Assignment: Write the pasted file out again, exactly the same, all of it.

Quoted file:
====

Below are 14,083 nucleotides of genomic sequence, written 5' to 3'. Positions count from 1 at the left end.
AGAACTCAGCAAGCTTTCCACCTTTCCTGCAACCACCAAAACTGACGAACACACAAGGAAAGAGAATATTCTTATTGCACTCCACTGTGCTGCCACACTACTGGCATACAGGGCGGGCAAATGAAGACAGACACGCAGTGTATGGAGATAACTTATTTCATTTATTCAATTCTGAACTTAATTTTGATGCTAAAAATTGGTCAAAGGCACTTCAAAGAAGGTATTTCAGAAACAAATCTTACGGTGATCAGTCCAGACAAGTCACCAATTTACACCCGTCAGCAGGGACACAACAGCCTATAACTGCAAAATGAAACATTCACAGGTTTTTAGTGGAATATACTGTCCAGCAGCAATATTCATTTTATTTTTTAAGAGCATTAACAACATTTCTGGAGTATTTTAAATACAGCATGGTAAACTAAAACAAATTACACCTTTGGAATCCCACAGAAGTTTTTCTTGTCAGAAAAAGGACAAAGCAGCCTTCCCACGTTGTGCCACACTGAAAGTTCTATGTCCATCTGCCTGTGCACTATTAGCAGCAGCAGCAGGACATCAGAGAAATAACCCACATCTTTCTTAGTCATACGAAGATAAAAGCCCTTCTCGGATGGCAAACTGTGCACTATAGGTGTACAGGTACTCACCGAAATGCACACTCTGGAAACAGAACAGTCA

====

Below are 14,083 nucleotides of genomic sequence, written 5' to 3'. Positions count from 1 at the left end.
AGAACTCAGCAAGCTTTCCACCTTTCCTGCAACCACCAAAACTGACGAACACACAAGGAAAGAGAATATTCTTATTGCACTCCACTGTGCTGCCACACTACTGGCATACAGGGCGGGCAAATGAAGACAGACACGCAGTGTATGGAGATAACTTATTTCATTTATTCAATTCTGAACTTAATTTTGATGCTAAAAATTGGTCAAAGGCACTTCAAAGAAGGTATTTCAGAAACAAATCTTACGGTGATCAGTCCAGACAAGTCACCAATTTACACCCGTCAGCAGGGACACAACAGCCTATAACTGCAAAATGAAACATTCACAGGTTTTTAGTGGAATATACTGTCCAGCAGCAATATTCATTTTATTTTTTAAGAGCATTAACAACATTTCTGGAGTATTTTAAATACAGCATGGTAAACTAAAACAAATTACACCTTTGGAATCCCACAGAAGTTTTTCTTGTCAGAAAAAGGACAAAGCAGCCTTCCCACGTTGTGCCACACTGAAAGTTCTATGTCCATCTGCCTGTGCACTATTAGCAGCAGCAGCAGGACATCAGAGAAATAACCCACATCTTTCTTAGTCATACGAAGATAAAAGCCCTTCTCGGATGGCAAACTGTGCACTATAGGTGTACAGGTACTCACCGAAATGCACACTCTGGAAACAGAACAGTCA